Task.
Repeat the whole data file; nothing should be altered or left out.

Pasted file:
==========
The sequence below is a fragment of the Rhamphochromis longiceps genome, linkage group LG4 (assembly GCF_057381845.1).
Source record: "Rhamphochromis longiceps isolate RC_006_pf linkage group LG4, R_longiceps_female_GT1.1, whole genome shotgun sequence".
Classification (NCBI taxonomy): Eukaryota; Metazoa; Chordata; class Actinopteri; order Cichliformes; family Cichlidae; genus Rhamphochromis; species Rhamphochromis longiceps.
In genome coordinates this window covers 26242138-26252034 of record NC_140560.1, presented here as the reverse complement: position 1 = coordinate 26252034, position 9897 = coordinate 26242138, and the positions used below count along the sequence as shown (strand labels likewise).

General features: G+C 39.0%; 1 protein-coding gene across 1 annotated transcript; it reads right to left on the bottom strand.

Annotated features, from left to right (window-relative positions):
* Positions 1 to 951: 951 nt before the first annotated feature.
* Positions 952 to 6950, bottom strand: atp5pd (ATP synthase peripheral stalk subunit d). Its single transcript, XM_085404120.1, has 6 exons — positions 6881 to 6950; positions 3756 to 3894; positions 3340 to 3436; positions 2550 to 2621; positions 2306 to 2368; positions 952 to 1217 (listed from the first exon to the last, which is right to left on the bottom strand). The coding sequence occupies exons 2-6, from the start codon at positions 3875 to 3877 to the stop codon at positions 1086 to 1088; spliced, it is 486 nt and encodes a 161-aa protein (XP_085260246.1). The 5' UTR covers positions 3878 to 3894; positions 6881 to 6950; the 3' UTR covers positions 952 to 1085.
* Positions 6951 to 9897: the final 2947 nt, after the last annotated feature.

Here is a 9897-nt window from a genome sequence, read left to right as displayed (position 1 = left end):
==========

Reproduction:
The sequence below is a fragment of the Rhamphochromis longiceps genome, linkage group LG4 (assembly GCF_057381845.1).
Source record: "Rhamphochromis longiceps isolate RC_006_pf linkage group LG4, R_longiceps_female_GT1.1, whole genome shotgun sequence".
Classification (NCBI taxonomy): Eukaryota; Metazoa; Chordata; class Actinopteri; order Cichliformes; family Cichlidae; genus Rhamphochromis; species Rhamphochromis longiceps.
In genome coordinates this window covers 26242138-26252034 of record NC_140560.1, presented here as the reverse complement: position 1 = coordinate 26252034, position 9897 = coordinate 26242138, and the positions used below count along the sequence as shown (strand labels likewise).

General features: G+C 39.0%; 1 protein-coding gene across 1 annotated transcript; it reads right to left on the bottom strand.

Annotated features, from left to right (window-relative positions):
* Positions 1 to 951: 951 nt before the first annotated feature.
* Positions 952 to 6950, bottom strand: atp5pd (ATP synthase peripheral stalk subunit d). Its single transcript, XM_085404120.1, has 6 exons — positions 6881 to 6950; positions 3756 to 3894; positions 3340 to 3436; positions 2550 to 2621; positions 2306 to 2368; positions 952 to 1217 (listed from the first exon to the last, which is right to left on the bottom strand). The coding sequence occupies exons 2-6, from the start codon at positions 3875 to 3877 to the stop codon at positions 1086 to 1088; spliced, it is 486 nt and encodes a 161-aa protein (XP_085260246.1). The 5' UTR covers positions 3878 to 3894; positions 6881 to 6950; the 3' UTR covers positions 952 to 1085.
* Positions 6951 to 9897: the final 2947 nt, after the last annotated feature.

Here is a 9897-nt window from a genome sequence, read left to right as displayed (position 1 = left end):